Reporting from Dallas
On Tuesday, a few of the faithful will make a pilgrimage to Dealey Plaza to mark the moment at 12:30 p.m. on Nov. 22, 1963, when the Kennedy motorcade came gliding down Elm Street and shots rang out.
There will be no official ceremony. For most of the last 48 years, the city has let the anniversary slide past quietly, drawing no more attention to it than an aspiring actor would to a brutal facial scar.
That’s all about to change.
Dallas officials and the Sixth Floor Museum — located in the former Texas School Book Depository where Lee Harvey Oswald fired upon President Kennedy — have announced plans for a large 50th anniversary event in 2013, and are raising $2.2 million in public and private money to restore Dealey Plaza.
Although some conspiracy theorists fear they will be excluded, and traditionalists worry about change, many locals praise the effort, saying it’s time they shed their collective guilt as “the city that killed Kennedy.”
“Dallas is still scarred and wounded,” said Nicola Longford, executive director of the Sixth Floor Museum, which last year drew 330,000 visitors from 133 countries. “For Dallas, this is an opportunity to look back and not ignore it, to move through it and be inspired.”
In the past, city officials said they were honoring requests by the Kennedy family not to observe the anniversary in Dallas.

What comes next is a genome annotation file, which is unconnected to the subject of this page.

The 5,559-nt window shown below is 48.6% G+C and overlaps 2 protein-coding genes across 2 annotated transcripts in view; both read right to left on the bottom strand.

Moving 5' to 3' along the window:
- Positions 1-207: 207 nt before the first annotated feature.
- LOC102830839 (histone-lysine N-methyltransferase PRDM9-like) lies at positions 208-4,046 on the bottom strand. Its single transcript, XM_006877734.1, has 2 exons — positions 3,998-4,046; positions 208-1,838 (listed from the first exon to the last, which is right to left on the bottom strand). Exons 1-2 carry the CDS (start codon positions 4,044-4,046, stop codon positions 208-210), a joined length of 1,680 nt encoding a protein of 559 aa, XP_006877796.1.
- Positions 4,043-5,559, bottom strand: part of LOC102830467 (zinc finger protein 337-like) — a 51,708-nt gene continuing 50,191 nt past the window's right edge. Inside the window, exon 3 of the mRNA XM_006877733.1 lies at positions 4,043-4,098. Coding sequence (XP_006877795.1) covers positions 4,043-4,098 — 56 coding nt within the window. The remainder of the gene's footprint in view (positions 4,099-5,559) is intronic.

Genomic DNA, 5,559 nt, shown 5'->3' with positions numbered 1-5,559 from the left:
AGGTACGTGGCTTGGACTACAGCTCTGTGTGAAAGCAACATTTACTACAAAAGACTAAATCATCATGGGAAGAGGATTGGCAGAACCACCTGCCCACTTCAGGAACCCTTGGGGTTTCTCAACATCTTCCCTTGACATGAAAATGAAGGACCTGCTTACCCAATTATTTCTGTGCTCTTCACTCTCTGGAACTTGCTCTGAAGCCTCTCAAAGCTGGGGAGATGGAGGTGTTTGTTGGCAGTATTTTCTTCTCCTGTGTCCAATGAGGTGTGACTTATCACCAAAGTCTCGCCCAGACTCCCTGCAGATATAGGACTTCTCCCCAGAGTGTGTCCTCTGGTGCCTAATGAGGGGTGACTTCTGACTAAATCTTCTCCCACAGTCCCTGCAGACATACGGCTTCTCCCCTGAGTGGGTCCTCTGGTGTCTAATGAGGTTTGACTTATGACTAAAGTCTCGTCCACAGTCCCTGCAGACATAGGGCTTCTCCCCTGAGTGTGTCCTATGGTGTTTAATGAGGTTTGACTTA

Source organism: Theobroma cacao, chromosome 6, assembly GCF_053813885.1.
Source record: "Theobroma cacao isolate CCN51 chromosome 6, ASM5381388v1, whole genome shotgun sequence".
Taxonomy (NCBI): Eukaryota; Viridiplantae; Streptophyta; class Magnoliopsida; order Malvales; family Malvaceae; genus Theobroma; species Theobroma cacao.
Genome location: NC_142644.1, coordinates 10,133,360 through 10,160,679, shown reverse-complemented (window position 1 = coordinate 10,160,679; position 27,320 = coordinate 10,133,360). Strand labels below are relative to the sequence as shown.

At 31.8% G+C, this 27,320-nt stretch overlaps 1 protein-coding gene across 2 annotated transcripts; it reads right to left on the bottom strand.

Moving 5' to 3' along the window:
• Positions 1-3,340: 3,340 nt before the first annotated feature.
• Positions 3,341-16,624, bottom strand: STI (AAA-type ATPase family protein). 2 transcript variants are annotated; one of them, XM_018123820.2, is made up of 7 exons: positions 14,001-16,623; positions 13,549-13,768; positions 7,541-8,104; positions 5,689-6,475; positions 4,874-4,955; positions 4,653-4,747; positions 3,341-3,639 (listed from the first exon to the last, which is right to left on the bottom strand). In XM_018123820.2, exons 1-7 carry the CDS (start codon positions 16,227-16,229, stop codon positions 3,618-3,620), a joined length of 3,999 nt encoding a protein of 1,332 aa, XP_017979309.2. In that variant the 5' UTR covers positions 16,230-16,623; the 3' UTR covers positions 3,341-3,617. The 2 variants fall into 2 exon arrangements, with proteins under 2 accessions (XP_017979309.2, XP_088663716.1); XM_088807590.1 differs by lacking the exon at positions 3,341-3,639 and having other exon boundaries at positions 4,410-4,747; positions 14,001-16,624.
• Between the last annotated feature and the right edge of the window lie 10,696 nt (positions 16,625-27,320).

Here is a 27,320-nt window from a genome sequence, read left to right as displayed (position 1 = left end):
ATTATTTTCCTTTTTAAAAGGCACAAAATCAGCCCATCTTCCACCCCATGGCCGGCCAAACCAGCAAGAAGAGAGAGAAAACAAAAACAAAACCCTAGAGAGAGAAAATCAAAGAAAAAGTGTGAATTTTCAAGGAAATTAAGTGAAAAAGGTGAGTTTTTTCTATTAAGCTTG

Those organizing the 50th anniversary event — many of whom, like Longford, are not from Dallas or were born after 1963 — say they are not capitalizing on memories of Camelot. They want to show the world how far “Big D,” the fourth-largest metropolitan area in the country, has come from its days as a conservative outpost of big-haired socialites, oil tycoons and cowboys.
“People arrive and expect to see people walking down the street in cowboy hats,” said Phillip Jones, head of the Dallas Convention and Visitors Bureau. “Instead, they find a city with the sixth-largest gay and lesbian population in the country, where 40% of the population is Hispanic and more than 20% is African American.”
Many residents walking the city’s streets this weekend said Dallas should embrace the anniversary. They included suburbanites, painters in the downtown arts district and hipsters in the Deep Ellum neighborhood.
“You can’t get away from it — it’s one of the things people associate with the city,” said Robert Escobar, 38, who lives in suburban Irving and was downtown with his family perusing holiday displays at the flagship Neiman Marcus store.